Wolfgang Schaeuble, president of Germany’s parliament and the leading elder statesman in Chancellor Angela Merkel’s Christian Democrats, is backing a pro-business right-winger to succeed her as party leader, Der Spiegel reported.
Backing from Schaeuble, the former finance minister who drove Europe’s fiscally austere response to southern Europe’s debt crisis after 2008, would give a stiff tailwind to businessman Friedrich Merz’s candidacy.
The next party leader will be in pole position to succeed Merkel as chancellor of Europe’s economic powerhouse, though Merkel has said she wants to remain in post for three more years after quitting the CDU leadership.
Victory for Merz in next month’s party leadership election would signal a shift towards the low-tax, business-friendly right-wing conservatism that Merkel has pushed into the background during her 13 years as chancellor.
Schaeuble, like Merz, once was tipped as a future leader and chancellor before Merkel outmanoeuvred first one then the other.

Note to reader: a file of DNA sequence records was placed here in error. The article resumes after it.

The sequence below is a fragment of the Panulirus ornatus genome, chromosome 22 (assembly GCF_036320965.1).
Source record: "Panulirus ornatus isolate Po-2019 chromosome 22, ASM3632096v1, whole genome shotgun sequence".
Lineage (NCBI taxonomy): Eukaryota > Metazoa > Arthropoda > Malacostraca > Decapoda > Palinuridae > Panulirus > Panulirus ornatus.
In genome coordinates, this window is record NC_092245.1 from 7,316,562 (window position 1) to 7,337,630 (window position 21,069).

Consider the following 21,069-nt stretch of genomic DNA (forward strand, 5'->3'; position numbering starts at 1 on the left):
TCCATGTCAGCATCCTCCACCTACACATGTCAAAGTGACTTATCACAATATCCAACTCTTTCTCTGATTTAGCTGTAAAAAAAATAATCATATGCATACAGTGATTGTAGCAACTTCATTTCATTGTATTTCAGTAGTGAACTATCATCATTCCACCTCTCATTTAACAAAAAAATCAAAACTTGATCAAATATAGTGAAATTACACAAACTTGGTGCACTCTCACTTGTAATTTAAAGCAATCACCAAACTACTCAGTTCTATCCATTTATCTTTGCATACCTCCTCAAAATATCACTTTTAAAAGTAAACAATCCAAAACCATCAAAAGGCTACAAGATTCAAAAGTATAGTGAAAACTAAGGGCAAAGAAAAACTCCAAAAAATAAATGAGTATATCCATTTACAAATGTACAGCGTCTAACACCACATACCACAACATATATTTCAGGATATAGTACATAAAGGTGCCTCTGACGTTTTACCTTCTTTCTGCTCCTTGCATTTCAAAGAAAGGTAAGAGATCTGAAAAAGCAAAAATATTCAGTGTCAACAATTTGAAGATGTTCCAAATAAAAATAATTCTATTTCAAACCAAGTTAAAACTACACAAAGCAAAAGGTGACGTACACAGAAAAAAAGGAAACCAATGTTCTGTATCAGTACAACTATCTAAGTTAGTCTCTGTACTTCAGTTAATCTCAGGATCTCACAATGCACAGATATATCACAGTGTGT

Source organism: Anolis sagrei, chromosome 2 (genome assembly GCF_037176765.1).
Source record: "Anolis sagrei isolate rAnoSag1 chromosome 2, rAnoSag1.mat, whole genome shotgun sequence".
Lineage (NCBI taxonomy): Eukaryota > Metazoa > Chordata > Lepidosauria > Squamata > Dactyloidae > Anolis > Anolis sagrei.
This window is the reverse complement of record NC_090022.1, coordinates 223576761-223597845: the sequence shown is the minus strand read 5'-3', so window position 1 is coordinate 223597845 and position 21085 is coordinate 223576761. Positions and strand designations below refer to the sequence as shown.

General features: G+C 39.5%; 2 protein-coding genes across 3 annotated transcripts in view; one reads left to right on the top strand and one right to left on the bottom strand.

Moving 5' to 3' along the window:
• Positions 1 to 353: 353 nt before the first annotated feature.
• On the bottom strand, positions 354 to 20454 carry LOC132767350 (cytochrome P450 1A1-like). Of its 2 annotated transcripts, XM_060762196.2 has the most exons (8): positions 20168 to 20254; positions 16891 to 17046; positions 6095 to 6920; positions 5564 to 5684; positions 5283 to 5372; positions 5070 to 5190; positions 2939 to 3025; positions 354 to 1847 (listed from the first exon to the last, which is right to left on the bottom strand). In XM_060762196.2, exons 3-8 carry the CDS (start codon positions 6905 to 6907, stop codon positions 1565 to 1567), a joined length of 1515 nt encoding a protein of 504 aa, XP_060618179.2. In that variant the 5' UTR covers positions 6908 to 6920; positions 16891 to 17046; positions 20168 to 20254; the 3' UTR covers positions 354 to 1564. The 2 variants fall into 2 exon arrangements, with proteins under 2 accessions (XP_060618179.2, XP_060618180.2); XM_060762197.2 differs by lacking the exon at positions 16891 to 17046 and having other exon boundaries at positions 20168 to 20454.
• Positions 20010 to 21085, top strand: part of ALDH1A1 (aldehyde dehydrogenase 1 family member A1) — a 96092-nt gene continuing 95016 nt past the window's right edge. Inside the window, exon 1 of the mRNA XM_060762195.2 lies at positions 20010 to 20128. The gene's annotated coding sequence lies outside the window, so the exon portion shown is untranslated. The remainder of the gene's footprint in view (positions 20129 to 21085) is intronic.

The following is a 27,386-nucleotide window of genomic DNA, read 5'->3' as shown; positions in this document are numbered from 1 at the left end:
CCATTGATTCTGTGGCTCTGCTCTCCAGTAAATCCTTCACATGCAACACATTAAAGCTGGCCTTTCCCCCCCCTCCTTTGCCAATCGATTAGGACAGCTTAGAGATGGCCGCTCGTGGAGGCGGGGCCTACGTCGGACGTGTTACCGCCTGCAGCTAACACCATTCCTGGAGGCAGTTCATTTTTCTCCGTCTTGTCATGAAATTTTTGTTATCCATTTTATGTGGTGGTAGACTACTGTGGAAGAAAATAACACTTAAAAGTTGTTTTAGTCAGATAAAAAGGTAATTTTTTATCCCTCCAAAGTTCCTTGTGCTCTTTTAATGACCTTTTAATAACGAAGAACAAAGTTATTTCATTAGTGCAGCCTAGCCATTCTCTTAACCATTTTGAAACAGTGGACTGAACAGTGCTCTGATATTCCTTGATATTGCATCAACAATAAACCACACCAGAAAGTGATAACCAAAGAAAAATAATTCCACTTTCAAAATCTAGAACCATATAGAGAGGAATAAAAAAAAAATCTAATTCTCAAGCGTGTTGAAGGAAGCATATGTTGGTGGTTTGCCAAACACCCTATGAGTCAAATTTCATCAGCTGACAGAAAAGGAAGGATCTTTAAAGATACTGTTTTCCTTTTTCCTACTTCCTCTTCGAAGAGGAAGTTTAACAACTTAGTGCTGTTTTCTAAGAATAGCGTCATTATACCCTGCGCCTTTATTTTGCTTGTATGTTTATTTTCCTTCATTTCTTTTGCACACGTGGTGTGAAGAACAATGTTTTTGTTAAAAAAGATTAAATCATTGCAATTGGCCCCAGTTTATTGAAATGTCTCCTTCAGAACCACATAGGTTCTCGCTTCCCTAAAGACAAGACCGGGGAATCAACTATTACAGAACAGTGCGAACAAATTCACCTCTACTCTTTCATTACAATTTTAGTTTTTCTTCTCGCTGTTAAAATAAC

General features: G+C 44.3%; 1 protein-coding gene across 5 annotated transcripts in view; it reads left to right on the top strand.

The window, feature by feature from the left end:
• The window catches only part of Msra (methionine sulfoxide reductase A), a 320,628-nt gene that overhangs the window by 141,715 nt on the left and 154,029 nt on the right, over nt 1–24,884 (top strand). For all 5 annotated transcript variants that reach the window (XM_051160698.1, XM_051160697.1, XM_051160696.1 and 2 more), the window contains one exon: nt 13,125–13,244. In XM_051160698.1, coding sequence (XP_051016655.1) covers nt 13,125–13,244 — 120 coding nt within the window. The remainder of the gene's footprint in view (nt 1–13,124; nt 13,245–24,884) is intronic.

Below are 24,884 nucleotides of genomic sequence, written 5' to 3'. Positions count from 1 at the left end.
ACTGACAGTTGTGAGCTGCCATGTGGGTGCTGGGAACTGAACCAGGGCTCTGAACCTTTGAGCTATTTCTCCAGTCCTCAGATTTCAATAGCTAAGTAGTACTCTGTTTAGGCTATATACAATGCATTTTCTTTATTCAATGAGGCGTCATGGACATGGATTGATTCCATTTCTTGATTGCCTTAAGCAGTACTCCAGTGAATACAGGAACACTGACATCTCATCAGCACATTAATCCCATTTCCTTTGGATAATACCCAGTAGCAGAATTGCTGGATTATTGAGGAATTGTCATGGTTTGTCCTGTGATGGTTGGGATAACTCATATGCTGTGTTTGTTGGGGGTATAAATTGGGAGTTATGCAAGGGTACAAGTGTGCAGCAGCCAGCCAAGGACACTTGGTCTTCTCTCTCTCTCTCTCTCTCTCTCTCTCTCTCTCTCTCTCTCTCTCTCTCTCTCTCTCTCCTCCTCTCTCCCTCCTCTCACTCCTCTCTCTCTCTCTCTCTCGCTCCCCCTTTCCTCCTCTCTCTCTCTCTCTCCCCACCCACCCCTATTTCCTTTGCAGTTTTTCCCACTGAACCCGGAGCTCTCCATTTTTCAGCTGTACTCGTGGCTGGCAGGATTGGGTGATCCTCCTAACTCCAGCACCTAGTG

Surveys suggest that Merz – who holds numerous non-executive company board positions, including chairman of the German arm of the U.S. asset manager BlackRock, enjoys slightly more public support than CDU general secretary Annegret Kramp-Karrenbauer, seen as the heir to Merkel’s centrist course.
According to the news weekly, Schaeuble urged Merz to throw his hat into the ring after Merkel announced her withdrawal following setbacks in two regional elections.
He also set up meetings with Joseph Daul, leader of the main Europe-wide conservative party grouping in Brussels, and other influential party players in Germany.
Merz has coined the idea of a German ‘Leitkultur’, or ‘lead culture’, with which he called on Muslim immigrants to assimilate and to adopt German values and traditions.
He served in the German parliament from 1994 to 2009, including two years as parliamentary leader of the conservative bloc. He also is known for a proposal to simplify the annual tax return so that it could be written on a beer mat.
No response to the Spiegel report was immediately available from the parliamentary press office.